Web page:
Facebook Pixel

Relieve Stress and Anxiety with Guided Imagery

Rate This

According to the Holistic Online website, the average person has about 10,000 images going through his or her mind every day. That is a bunch of thoughts isn’t it? And studies show that a whopping half of them are probably negative, like being worried about an upcoming test, paying bills, medical exams, and other things. The more we worry about things, the more likely we are to experience tangible health issues like headaches, anxiety, heart issues, and ulcers. The key then, is to find ways to stop the negative thoughts and images while focusing on the positive ones as much as possible.

This concept is hardly new. Guided imagery has been around for thousands of years and is part of many other cultures and religions around the world. Navajo Indians practice a form of guided imagery that involves having people “see” themselves as healthy. And as far back as Hippocrates and Aristotle it was believed that thinking strongly about a disease would cause symptoms of that disease to occur.

So, how can we use guided imagery to help alleviate anxiety and stress? It’s definitely something that everyone can learn to do, but it does take a little time to make sure you are doing it correctly. Most experts suggest practicing guided imagery for about 15 to 20 minutes a day, just to be sure you’re doing it correctly. As you get better at it, you can probably get by with just a few minutes at a time or as needed.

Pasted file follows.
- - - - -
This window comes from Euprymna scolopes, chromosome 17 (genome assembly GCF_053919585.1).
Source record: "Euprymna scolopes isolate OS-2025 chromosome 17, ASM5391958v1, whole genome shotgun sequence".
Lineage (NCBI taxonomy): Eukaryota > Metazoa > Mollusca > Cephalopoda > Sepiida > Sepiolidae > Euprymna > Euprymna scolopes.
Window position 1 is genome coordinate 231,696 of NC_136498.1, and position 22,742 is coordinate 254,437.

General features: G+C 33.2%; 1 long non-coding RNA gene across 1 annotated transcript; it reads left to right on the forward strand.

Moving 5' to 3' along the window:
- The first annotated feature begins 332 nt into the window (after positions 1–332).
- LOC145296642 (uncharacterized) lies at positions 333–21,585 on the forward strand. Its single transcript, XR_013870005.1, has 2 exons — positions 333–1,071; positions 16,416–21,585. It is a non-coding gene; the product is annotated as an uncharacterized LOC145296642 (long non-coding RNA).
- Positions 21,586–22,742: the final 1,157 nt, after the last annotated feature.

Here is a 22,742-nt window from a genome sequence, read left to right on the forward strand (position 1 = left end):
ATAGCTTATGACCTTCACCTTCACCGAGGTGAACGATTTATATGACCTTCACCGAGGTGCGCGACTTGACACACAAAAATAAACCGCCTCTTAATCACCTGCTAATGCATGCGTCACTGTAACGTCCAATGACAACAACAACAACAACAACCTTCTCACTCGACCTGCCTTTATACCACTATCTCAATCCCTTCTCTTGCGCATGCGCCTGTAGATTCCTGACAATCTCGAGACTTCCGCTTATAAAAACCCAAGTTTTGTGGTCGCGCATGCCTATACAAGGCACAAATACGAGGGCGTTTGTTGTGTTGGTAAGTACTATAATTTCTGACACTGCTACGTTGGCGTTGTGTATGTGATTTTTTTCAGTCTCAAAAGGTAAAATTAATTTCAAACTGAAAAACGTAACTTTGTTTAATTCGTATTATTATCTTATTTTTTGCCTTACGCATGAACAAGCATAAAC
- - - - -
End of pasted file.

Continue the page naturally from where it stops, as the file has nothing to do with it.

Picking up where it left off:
Wear comfortable clothes when first learning to do guided imagery and sit in a comfortable chair. This way your physical body will be relaxed along with your mind. Again, over time you’ll be able to do guided imagery no matter where you are or what you are wearing. The basic premise of guided imagery is to think about and literally visualize a goal or something that you want to achieve, then imaging yourself actually doing it successfully. If you are anxious about an upcoming plane trip, you can imagine yourself getting on the airplane and feeling calm, sitting down and buckling in your seatbelt, and then visualize the plane taking off while you are sitting calmly in your seat, enjoying the flight.

Add a CommentComments

There are no comments yet. Be the first one and get the conversation started!

Enter the characters shown in the image.
By submitting this form, you agree to EmpowHER's terms of service and privacy policy

We value and respect our HERWriters' experiences, but everyone is different. Many of our writers are speaking from personal experience, and what's worked for them may not work for you. Their articles are not a substitute for medical advice, although we hope you can gain knowledge from their insight.



Get Email Updates

Anxiety Guide

HERWriter Guide

Have a question? We're here to help. Ask the Community.


Health Newsletter

Receive the latest and greatest in women's health and wellness from EmpowHER - for free!